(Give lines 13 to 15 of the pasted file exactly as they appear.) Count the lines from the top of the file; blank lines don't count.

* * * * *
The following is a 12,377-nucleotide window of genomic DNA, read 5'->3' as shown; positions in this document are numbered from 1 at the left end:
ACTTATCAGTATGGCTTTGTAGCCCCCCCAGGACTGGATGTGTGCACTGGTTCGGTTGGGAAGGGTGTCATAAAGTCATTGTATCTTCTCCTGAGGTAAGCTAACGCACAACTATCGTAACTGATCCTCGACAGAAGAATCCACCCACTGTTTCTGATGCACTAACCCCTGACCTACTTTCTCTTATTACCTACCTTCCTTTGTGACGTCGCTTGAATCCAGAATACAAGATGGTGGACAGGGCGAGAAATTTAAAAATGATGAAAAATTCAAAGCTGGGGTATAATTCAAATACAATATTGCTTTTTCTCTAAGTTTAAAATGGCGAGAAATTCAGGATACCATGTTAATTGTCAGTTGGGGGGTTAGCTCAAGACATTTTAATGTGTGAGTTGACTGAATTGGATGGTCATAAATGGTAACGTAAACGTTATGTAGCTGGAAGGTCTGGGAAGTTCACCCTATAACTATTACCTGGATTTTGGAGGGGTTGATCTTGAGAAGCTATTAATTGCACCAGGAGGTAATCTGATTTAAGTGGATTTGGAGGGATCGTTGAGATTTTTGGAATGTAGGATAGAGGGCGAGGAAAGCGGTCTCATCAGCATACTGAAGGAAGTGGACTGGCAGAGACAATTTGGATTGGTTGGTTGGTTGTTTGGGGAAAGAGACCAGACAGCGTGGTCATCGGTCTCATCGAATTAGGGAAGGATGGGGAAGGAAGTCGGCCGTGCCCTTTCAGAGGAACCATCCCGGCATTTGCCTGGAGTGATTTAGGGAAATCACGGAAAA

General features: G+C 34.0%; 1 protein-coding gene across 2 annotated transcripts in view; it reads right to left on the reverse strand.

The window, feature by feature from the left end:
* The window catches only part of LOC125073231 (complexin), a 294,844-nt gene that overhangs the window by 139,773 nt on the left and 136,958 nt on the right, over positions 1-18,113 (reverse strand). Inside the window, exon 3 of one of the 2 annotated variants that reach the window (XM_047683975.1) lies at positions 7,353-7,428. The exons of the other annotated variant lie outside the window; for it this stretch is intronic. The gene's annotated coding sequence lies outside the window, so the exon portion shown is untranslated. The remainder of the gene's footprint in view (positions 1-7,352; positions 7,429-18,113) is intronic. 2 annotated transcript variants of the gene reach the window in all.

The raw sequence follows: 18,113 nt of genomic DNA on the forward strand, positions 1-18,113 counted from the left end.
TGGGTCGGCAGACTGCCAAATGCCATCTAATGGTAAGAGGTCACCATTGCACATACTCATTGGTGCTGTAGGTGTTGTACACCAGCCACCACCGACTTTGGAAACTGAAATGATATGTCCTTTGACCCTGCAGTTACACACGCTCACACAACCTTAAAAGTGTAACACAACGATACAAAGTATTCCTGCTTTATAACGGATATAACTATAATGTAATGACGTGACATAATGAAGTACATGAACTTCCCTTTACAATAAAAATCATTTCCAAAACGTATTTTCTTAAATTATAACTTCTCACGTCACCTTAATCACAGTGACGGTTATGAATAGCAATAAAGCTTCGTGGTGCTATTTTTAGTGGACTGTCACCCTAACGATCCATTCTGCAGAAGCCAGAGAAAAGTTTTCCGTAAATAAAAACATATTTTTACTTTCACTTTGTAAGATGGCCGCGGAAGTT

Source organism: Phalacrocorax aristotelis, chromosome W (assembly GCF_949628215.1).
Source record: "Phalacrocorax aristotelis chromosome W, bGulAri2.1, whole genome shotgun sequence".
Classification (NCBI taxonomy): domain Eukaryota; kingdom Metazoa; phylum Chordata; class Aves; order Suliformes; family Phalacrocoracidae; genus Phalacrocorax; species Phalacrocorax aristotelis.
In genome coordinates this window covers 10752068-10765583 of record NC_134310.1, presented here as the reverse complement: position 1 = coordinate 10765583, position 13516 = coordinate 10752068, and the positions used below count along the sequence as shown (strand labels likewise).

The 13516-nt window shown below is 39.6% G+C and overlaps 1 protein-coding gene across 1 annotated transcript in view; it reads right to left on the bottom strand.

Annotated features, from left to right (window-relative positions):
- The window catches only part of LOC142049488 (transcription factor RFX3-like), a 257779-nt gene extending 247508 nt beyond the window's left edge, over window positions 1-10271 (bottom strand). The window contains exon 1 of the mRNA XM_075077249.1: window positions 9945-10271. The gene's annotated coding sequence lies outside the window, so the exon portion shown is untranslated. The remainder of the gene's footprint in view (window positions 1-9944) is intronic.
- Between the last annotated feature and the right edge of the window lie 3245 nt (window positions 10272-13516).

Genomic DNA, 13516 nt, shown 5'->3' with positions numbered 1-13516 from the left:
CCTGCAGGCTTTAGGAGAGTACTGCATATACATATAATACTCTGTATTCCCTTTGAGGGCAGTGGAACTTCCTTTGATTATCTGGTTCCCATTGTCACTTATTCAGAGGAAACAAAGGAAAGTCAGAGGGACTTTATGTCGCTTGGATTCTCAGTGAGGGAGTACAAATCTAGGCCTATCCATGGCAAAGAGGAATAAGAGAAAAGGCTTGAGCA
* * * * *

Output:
Annotated features, from left to right (window-relative positions):
- The window catches only part of LOC142049488 (transcription factor RFX3-like), a 257779-nt gene extending 247508 nt beyond the window's left edge, over window positions 1-10271 (bottom strand). The window contains exon 1 of the mRNA XM_075077249.1: window positions 9945-10271. The gene's annotated coding sequence lies outside the window, so the exon portion shown is untranslated. The remainder of the gene's footprint in view (window positions 1-9944) is intronic.
- Between the last annotated feature and the right edge of the window lie 3245 nt (window positions 10272-13516).